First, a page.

Smokers swayed by labels, poll says
Users thought 'light' meant fewer risks
By ANDRé PICARD, PUBLIC HEALTH REPORTER
The Globe and Mail, Tuesday, November 12, 2002 – Print Edition, Page A9
Two of every three smokers of "light" cigarettes switched from "regular," and they did so largely based on the mistaken belief that the "milder" versions pose fewer health risks, a poll conducted for Health Canada says.
The survey, obtained under an access-to-information request, also reveals that one-third of smokers of light cigarettes would have quit smoking had regular cigarettes been the only kind available.
More than half of those who switched said they believed that mild cigarettes contain less tar and nicotine than regular brands, which is not true.
"The survey shows a clear linkage between the perception of lower tar and a healthier product," according to researchers.
In June of 2001, the federal minister of health vowed that the terms "light" and "mild" would be barred because they are deceitful. However, the government has not taken regulatory action.
Francis Thompson, a policy analyst at the Non-Smokers Rights Association in Ottawa, said the figures should spur the government to act, and quickly.
"When you crunch the numbers, this survey tells us that hundreds of thousands of Canadians are likely to die because of this continuing deception. It seems to me unthinkable for a government to not act swiftly on this information."
Research has shown that many smokers of light brands compensate by smoking more, inhaling more deeply or removing the filters. Tobacco manufacturers have denied that they use the terms light and mild to persuade smokers that those brands are less harmful. They say the terms are intended to indicate different tastes.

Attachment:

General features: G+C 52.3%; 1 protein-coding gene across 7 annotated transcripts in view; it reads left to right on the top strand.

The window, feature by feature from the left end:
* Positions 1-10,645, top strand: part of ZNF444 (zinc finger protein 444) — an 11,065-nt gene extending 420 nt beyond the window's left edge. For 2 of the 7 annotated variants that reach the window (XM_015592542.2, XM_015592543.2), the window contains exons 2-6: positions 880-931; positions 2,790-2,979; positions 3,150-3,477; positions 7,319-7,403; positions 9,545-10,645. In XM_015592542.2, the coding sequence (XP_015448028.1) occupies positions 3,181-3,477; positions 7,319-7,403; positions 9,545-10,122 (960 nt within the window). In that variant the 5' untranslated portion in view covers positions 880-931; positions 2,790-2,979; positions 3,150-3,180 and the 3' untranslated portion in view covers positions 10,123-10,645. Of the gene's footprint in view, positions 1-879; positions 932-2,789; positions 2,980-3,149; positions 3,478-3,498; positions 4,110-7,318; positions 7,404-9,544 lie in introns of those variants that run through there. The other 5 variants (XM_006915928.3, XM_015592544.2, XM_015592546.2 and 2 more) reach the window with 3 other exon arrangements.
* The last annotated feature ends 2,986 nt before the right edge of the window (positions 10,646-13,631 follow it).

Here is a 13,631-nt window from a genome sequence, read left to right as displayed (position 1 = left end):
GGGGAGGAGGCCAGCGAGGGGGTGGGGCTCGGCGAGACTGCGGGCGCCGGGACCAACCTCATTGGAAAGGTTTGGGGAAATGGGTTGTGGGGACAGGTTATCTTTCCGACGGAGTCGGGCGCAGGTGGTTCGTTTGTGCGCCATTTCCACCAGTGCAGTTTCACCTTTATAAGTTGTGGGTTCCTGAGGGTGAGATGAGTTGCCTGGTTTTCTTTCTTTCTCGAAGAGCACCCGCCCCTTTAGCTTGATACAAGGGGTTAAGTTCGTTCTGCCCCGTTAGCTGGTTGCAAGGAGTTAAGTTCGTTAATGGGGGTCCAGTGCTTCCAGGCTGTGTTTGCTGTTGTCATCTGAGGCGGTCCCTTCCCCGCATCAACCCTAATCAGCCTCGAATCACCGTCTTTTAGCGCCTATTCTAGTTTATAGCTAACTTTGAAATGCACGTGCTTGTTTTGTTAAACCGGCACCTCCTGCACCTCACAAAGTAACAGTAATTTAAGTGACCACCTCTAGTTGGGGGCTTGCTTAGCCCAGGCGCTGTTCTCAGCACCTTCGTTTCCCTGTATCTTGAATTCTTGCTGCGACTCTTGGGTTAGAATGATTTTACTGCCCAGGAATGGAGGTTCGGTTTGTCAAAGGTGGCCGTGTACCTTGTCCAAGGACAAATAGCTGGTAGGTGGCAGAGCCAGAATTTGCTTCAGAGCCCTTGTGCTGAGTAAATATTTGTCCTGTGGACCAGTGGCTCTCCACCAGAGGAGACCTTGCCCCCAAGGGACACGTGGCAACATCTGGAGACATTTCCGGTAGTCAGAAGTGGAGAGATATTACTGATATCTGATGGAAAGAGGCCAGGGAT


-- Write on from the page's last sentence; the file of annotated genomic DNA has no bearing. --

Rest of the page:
Manufacturers rejected calls to stop using the terminology voluntarily, and have vowed to fight regulations banning their use.
An estimated 5.4 million people, or 22 per cent of the population aged 15 years and over, were smokers in 2001, according to Statistics Canada. About two-thirds of smokers in Canada chose brands that are termed light or mild.
Mr. Thompson said the poll shows that smokers of light cigarettes have been conned into thinking they are safer, and that if manufacturers could not label their products in such a manner, there would be a lot fewer smokers.
The poll, conducted by Environics Research Group, was based on a survey of 1,200 smokers of light and mild cigarettes who were interviewed in January and February of this year. The results are considered accurate within 2.8 percentage points, 19 times out of 20.
According to the survey, 53 per cent of respondents believe their brands have lower levels of tar, 49 per cent believe they have less nicotine and 30 per cent believe they contain fewer toxins and chemicals. Eighteen per cent of smokers of light and mild brands think those cigarettes are less harmful to their health, and 14 per cent think they have less risk of an early death than do smokers of regular cigarettes.
But overall, 86 per cent of those surveyed said smoking likely will cause serious health problems.
Respondents cited a number of reasons for switching to mild cigarettes: they are less harsh (24 per cent), taste better (21 per cent), health reasons (18 per cent), as a step towards quitting (14 per cent) and because they contain less tar/nicotine (12 per cent).
The survey identified 65 per cent of smokers of light brands as "potential quiters:" They are thinking seriously of kicking the habit. More than half said they hoped to quit smoking within six months.
But the survey gave a hint of how addictive cigarettes can be: Sixty-two per cent of respondents said they had tried to quit in the past year but had failed.
Canadians smokers consume, on average, about 16 cigarettes daily. Tobacco smoke contains more than 4,000 chemicals, including at least 50 carcinogens.
Smoking kills about 45,000 Canadians annually, according to Health Canada.